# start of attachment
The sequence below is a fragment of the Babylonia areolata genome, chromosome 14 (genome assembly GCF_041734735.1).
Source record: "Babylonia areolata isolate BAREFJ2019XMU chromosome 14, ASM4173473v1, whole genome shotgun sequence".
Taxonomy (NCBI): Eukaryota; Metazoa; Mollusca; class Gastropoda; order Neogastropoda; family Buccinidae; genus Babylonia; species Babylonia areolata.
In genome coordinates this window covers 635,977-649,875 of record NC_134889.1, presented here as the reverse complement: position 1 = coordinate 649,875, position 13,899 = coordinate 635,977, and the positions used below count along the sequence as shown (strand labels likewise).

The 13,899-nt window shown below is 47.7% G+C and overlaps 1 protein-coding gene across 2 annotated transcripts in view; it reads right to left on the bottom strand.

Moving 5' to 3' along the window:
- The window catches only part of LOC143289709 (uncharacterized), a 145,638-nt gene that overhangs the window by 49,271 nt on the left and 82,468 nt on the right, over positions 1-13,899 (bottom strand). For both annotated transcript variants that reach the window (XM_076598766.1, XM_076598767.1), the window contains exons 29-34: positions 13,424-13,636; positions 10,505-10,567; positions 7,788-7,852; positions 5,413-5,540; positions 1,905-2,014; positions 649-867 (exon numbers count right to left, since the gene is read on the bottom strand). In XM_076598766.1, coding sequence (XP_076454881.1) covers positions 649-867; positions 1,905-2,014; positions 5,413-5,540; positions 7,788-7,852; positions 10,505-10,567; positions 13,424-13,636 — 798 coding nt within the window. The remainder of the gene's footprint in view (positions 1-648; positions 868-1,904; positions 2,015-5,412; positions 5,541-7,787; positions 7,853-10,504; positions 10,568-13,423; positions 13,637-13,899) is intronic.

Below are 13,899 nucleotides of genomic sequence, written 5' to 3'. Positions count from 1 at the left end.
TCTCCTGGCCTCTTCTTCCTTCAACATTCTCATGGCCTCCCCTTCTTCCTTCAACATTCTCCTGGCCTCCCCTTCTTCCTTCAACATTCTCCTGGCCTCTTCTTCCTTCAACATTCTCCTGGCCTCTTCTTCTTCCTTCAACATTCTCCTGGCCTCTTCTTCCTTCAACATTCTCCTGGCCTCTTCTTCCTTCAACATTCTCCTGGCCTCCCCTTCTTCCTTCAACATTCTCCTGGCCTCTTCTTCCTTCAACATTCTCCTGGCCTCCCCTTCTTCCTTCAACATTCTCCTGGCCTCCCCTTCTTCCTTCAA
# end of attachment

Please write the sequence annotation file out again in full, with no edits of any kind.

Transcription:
The sequence below is a fragment of the Babylonia areolata genome, chromosome 14 (genome assembly GCF_041734735.1).
Source record: "Babylonia areolata isolate BAREFJ2019XMU chromosome 14, ASM4173473v1, whole genome shotgun sequence".
Taxonomy (NCBI): Eukaryota; Metazoa; Mollusca; class Gastropoda; order Neogastropoda; family Buccinidae; genus Babylonia; species Babylonia areolata.
In genome coordinates this window covers 635,977-649,875 of record NC_134889.1, presented here as the reverse complement: position 1 = coordinate 649,875, position 13,899 = coordinate 635,977, and the positions used below count along the sequence as shown (strand labels likewise).

The 13,899-nt window shown below is 47.7% G+C and overlaps 1 protein-coding gene across 2 annotated transcripts in view; it reads right to left on the bottom strand.

Moving 5' to 3' along the window:
- The window catches only part of LOC143289709 (uncharacterized), a 145,638-nt gene that overhangs the window by 49,271 nt on the left and 82,468 nt on the right, over positions 1-13,899 (bottom strand). For both annotated transcript variants that reach the window (XM_076598766.1, XM_076598767.1), the window contains exons 29-34: positions 13,424-13,636; positions 10,505-10,567; positions 7,788-7,852; positions 5,413-5,540; positions 1,905-2,014; positions 649-867 (exon numbers count right to left, since the gene is read on the bottom strand). In XM_076598766.1, coding sequence (XP_076454881.1) covers positions 649-867; positions 1,905-2,014; positions 5,413-5,540; positions 7,788-7,852; positions 10,505-10,567; positions 13,424-13,636 — 798 coding nt within the window. The remainder of the gene's footprint in view (positions 1-648; positions 868-1,904; positions 2,015-5,412; positions 5,541-7,787; positions 7,853-10,504; positions 10,568-13,423; positions 13,637-13,899) is intronic.

Below are 13,899 nucleotides of genomic sequence, written 5' to 3'. Positions count from 1 at the left end.
TCTCCTGGCCTCTTCTTCCTTCAACATTCTCATGGCCTCCCCTTCTTCCTTCAACATTCTCCTGGCCTCCCCTTCTTCCTTCAACATTCTCCTGGCCTCTTCTTCCTTCAACATTCTCCTGGCCTCTTCTTCTTCCTTCAACATTCTCCTGGCCTCTTCTTCCTTCAACATTCTCCTGGCCTCTTCTTCCTTCAACATTCTCCTGGCCTCCCCTTCTTCCTTCAACATTCTCCTGGCCTCTTCTTCCTTCAACATTCTCCTGGCCTCCCCTTCTTCCTTCAACATTCTCCTGGCCTCCCCTTCTTCCTTCAA